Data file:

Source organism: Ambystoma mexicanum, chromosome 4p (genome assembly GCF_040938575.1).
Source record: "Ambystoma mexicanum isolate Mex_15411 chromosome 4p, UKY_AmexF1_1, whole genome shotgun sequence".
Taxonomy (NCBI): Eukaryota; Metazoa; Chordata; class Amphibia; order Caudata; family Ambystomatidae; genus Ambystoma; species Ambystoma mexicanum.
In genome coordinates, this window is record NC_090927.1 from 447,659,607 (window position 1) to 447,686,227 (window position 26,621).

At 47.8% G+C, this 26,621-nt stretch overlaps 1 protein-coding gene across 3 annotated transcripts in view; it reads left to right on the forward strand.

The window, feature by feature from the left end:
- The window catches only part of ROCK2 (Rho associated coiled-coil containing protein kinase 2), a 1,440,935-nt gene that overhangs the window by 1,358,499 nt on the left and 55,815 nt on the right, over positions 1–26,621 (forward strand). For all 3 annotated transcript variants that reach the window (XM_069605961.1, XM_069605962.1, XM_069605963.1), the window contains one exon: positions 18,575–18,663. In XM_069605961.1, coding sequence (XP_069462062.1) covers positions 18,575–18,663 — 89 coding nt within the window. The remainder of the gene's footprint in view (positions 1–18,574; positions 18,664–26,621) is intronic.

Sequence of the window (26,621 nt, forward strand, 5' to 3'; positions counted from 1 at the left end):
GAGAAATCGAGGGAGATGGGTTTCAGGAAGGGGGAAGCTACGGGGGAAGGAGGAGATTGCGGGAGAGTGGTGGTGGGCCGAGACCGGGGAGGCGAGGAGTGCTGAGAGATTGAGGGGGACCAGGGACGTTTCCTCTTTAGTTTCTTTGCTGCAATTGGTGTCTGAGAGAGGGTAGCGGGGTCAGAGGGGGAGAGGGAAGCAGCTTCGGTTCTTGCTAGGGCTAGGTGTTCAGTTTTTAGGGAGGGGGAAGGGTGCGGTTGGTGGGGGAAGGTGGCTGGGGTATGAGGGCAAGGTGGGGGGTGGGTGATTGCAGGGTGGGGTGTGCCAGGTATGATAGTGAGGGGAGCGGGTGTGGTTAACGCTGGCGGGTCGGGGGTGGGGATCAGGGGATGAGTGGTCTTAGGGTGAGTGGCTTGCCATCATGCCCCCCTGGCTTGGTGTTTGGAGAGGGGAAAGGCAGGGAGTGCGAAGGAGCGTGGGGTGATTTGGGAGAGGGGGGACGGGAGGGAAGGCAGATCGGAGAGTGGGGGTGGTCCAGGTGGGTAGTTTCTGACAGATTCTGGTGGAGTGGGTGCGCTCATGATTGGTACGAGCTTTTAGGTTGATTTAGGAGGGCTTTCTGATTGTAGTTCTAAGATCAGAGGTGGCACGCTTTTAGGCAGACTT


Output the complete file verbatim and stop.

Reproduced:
Source organism: Ambystoma mexicanum, chromosome 4p (genome assembly GCF_040938575.1).
Source record: "Ambystoma mexicanum isolate Mex_15411 chromosome 4p, UKY_AmexF1_1, whole genome shotgun sequence".
Taxonomy (NCBI): Eukaryota; Metazoa; Chordata; class Amphibia; order Caudata; family Ambystomatidae; genus Ambystoma; species Ambystoma mexicanum.
In genome coordinates, this window is record NC_090927.1 from 447,659,607 (window position 1) to 447,686,227 (window position 26,621).

At 47.8% G+C, this 26,621-nt stretch overlaps 1 protein-coding gene across 3 annotated transcripts in view; it reads left to right on the forward strand.

The window, feature by feature from the left end:
- The window catches only part of ROCK2 (Rho associated coiled-coil containing protein kinase 2), a 1,440,935-nt gene that overhangs the window by 1,358,499 nt on the left and 55,815 nt on the right, over positions 1–26,621 (forward strand). For all 3 annotated transcript variants that reach the window (XM_069605961.1, XM_069605962.1, XM_069605963.1), the window contains one exon: positions 18,575–18,663. In XM_069605961.1, coding sequence (XP_069462062.1) covers positions 18,575–18,663 — 89 coding nt within the window. The remainder of the gene's footprint in view (positions 1–18,574; positions 18,664–26,621) is intronic.

Sequence of the window (26,621 nt, forward strand, 5' to 3'; positions counted from 1 at the left end):
GAGAAATCGAGGGAGATGGGTTTCAGGAAGGGGGAAGCTACGGGGGAAGGAGGAGATTGCGGGAGAGTGGTGGTGGGCCGAGACCGGGGAGGCGAGGAGTGCTGAGAGATTGAGGGGGACCAGGGACGTTTCCTCTTTAGTTTCTTTGCTGCAATTGGTGTCTGAGAGAGGGTAGCGGGGTCAGAGGGGGAGAGGGAAGCAGCTTCGGTTCTTGCTAGGGCTAGGTGTTCAGTTTTTAGGGAGGGGGAAGGGTGCGGTTGGTGGGGGAAGGTGGCTGGGGTATGAGGGCAAGGTGGGGGGTGGGTGATTGCAGGGTGGGGTGTGCCAGGTATGATAGTGAGGGGAGCGGGTGTGGTTAACGCTGGCGGGTCGGGGGTGGGGATCAGGGGATGAGTGGTCTTAGGGTGAGTGGCTTGCCATCATGCCCCCCTGGCTTGGTGTTTGGAGAGGGGAAAGGCAGGGAGTGCGAAGGAGCGTGGGGTGATTTGGGAGAGGGGGGACGGGAGGGAAGGCAGATCGGAGAGTGGGGGTGGTCCAGGTGGGTAGTTTCTGACAGATTCTGGTGGAGTGGGTGCGCTCATGATTGGTACGAGCTTTTAGGTTGATTTAGGAGGGCTTTCTGATTGTAGTTCTAAGATCAGAGGTGGCACGCTTTTAGGCAGACTT